Among the ways of identifying zeolite A and distinguishing it from other zeolites and other crystalline substances, the X-ray powder diffraction pattern has been found to be a useful tool. In obtaining the X-ray diffraction powder patterns, standard techniques were employed. The radiation was theKa doublet of copper, anda Geiger counter spectrometer with a strip chart pen recorderwas used.- The peak heights, I, and the positions as a function 1 TABLE A (Cont'd) of 20, where is the Bragg angle, Were read from the spectrometer chart. From these, the relative intensities, 4 N 1 m 1001 5315. (h=+k=+u) 1nd o d 50 0 d 11 vlalue, 3 5 0 0 11501 Where I 1s the mtenslty of the strongest l1ne or peak, and I 0 Em d (obs) the interplanar spacing in A., corresponding to the recorded lines were calculated. 6 1.053 s 1. 091 7 0. 001 X-ray powder difiraction data for a sodium zeolite A 2 4 1. 593 3 1. 631 7 0. 001 (Na -A), a 95% exchanged potasslum zeolite A (K A), 6 1.565 3 1.003 6 0.001 a 93% exchanged calcium zeolite A (CaA), a 94% ex- 62 fig, g 576 8 8-83} changed lithium zeolite A (Li- A), a 93% exchanged 05 1. 523 2 1.492 3 0.001 strontium zeolite A (SrA), and an exchanged thallium 516 1 {$5 g 388% zeolite A (TlA) are given in Table A. The table lists 1.459 2 1.493 7 0.001 the 100 I/I and the d values in A. for the observed line 3 i 388% for the difierent forms of zeolite A. The X-ray patterns 4 0.001 indicate a cubic unit cell of a of between 12.0 and 12.4 A. g 6 3:88; In a separate column are listed the sum of the squares g 0.001 of the Miller indices (h +k +l for a cubic unit cell 8 8133i that corresponds to the observed lines in the X-ray diffrac- 1 tion patterns. The a values for each particular zeolite 123M032 are-also tabulated and in another column the estimated errors in readin the osition of an X-ra eak on the g P y p 25 03A SrA Tl A Estispectrometer chart appear. I 1 mated The relative intensities and the positions of the lines are I error m+k +l=) 1n 5 only slightly d1frerent for these vanous 1on exchanged 1001/10 4 1001/10 4 1001/10 value. forms of zeolite A. The patterns show substantially all DIETS or of the same lines, and all meet the requirements of a cubic mums unit cell of approxrmately the same size. The spat 1al 12% 100 1136 90 1231 13 0.02 arrangement of s1l1conoxygenand aluminum atoms, 1.e. 8,00 39 2 06 8. 71 3 0. 02 the arrangement of the A10 and SiO.; tetrahedra, are 3 3 2% $2 3 8% essentially identical in all the forms of zeolite A. The 5143 I 0101 appearance of a few minor lines and the disappearance 4 4 g-gi of others from one form of zeolite A to another as well "4:63" 35 4111 7 01004 as slight changes in the intensities and positions of some 3875 2 3. 095 34 3. 714 60 3. 717 34 0. 003 of the X-ray hnes can be attnbuted to the difierent s1zes 3.539 4 3.556 15 3. 55s 13 0. 003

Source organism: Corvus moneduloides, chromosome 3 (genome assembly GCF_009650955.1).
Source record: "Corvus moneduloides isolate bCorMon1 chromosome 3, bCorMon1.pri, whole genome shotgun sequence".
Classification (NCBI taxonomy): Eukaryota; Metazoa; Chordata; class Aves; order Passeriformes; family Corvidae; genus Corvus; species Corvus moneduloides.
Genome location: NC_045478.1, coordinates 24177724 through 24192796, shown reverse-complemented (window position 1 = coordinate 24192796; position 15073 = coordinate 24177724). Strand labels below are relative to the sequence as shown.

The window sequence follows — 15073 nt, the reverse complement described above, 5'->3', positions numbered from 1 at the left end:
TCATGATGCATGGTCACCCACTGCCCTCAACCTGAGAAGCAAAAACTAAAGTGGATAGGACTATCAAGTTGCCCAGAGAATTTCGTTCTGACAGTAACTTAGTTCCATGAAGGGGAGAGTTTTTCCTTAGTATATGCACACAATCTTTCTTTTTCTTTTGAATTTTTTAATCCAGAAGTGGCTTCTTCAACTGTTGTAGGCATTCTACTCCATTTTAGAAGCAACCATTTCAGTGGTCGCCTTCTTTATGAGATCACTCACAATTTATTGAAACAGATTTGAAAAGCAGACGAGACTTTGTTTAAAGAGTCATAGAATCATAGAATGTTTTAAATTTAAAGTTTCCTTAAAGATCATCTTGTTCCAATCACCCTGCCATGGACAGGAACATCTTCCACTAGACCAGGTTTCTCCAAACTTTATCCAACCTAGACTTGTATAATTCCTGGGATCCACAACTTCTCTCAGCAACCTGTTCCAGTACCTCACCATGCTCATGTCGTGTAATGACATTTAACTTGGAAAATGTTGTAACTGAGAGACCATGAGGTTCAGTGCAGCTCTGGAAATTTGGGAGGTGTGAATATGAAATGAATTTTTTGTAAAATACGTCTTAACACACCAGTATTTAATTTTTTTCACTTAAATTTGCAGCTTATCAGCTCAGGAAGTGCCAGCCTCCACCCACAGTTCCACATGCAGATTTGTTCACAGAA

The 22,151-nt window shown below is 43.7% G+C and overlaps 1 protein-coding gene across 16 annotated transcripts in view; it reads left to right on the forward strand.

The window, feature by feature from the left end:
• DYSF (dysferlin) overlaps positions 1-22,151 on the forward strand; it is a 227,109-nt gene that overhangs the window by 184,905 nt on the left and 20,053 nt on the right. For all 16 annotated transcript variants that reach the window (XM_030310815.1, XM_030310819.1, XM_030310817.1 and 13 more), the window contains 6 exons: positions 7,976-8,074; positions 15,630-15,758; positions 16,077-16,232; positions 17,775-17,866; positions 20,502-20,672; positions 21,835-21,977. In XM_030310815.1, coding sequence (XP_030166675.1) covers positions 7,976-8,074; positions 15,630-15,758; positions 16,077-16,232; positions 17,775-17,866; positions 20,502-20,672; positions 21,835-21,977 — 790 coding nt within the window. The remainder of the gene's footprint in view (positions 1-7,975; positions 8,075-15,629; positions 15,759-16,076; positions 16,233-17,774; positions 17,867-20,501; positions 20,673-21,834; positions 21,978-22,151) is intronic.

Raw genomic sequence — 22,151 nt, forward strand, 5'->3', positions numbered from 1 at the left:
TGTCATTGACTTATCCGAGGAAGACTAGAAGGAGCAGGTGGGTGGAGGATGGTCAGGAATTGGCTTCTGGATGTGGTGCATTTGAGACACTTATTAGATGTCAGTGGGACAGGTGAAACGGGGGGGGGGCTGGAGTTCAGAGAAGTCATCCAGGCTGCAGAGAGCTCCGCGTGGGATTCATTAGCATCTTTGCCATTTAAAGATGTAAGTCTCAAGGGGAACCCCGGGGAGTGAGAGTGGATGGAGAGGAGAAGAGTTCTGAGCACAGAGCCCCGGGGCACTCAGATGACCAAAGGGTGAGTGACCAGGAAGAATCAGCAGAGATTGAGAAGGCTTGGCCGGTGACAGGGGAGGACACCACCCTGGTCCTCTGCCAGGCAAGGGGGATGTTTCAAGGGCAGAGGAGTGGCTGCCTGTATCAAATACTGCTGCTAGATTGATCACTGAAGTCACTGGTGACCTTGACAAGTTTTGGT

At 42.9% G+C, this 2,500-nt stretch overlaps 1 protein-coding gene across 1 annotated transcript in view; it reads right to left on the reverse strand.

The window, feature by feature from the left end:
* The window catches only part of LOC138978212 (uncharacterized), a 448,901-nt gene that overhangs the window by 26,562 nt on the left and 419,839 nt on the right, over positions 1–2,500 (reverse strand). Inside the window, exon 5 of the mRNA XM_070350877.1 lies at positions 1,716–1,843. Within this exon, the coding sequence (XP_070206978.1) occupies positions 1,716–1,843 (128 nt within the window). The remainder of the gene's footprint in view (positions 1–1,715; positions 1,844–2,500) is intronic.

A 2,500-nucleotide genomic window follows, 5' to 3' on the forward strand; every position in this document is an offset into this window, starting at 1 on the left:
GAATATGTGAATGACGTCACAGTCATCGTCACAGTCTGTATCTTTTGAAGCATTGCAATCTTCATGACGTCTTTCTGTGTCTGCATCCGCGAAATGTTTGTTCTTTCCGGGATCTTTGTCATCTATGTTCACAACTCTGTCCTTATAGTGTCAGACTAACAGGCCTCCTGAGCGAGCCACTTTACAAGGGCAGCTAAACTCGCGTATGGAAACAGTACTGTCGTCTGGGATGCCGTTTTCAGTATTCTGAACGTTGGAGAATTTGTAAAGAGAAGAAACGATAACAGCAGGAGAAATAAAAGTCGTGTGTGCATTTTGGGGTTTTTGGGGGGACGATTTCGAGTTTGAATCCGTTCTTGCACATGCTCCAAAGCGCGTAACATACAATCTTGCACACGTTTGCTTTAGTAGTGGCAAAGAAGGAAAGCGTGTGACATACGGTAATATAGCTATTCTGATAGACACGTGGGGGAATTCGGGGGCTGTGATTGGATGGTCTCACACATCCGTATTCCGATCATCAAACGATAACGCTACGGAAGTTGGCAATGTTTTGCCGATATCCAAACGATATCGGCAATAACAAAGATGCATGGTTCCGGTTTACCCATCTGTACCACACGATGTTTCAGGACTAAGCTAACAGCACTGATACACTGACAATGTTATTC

and numbers of canons present 1n the various forms since g 8- these differences effect some small expansion or contrac- 31031 01002 1 32 2. 100 2.990 22 0.002 of the crystals: 9 2.903 as 2. 906 6 0. 002 2.323 1 0.002 TABLE} A g 2. 753 49 2. 757 51 g. 24 2.025 49 2. 030' ""ii 01002 7 2.517 55 0.002 .5235 1 g-ggg g g-ggg (h -i-k -H iii? 3 83 a 100 a 100 a 100 value, 3 8- 8 1/10 1/15 I/Io pluhs1 or 7 002 m us 59 3.51 72 s. 71 04 0.02 001 6.96 42 7.10 30 0.01 0'001 0.15 4 0.01 001 25 5.39 25 5.50 10 0. 01 0-001 2 5.03 s 0. 01 dam 6 4.26 18 0. 01 30 4.02 48 4.105 33 0.004 7 M01 3. 305 4 3. 395 10 0. 003 001 53 3.033 53 3.714 02 0. 003 0-001 3. 555 5 0. 003 001 16 3. 342 23 3.414 34 0.003 6001 47 3.222 49 3. 292 35 0. 002 0-001 3. 07s 12 0. 002 001 2.923 43 2. 935 30 0. 002 6002 9 2. 337 4 2. 902 27 0. 002 0-002 12 2.691 4 2. 753 0. 002 6002 4 2.628 13 2.687 9 0. 002 01002 22 2.509 32 2.625 13 0. 002 0-002 5 2.457 7 2.514 23 0. 002 0-002 4 2. 40s 1 0. 002 0-002 2.363 9 2.415 4 0.002 0-002 3 2.319 5 2.370 9 0. 002 6002 1 2.235 3 2. 237 3 0. 002 6002 3 2.199 3 2. 243 5 0. 002 3 6002 7 2.177 26 0. 002 9 23 3 12 s- 91 4 5 "g- 001 no 12.26;l;0.02 12.32=|=0.02 12.33=|;0.02 9 2.007 20 2.053 3 0. 001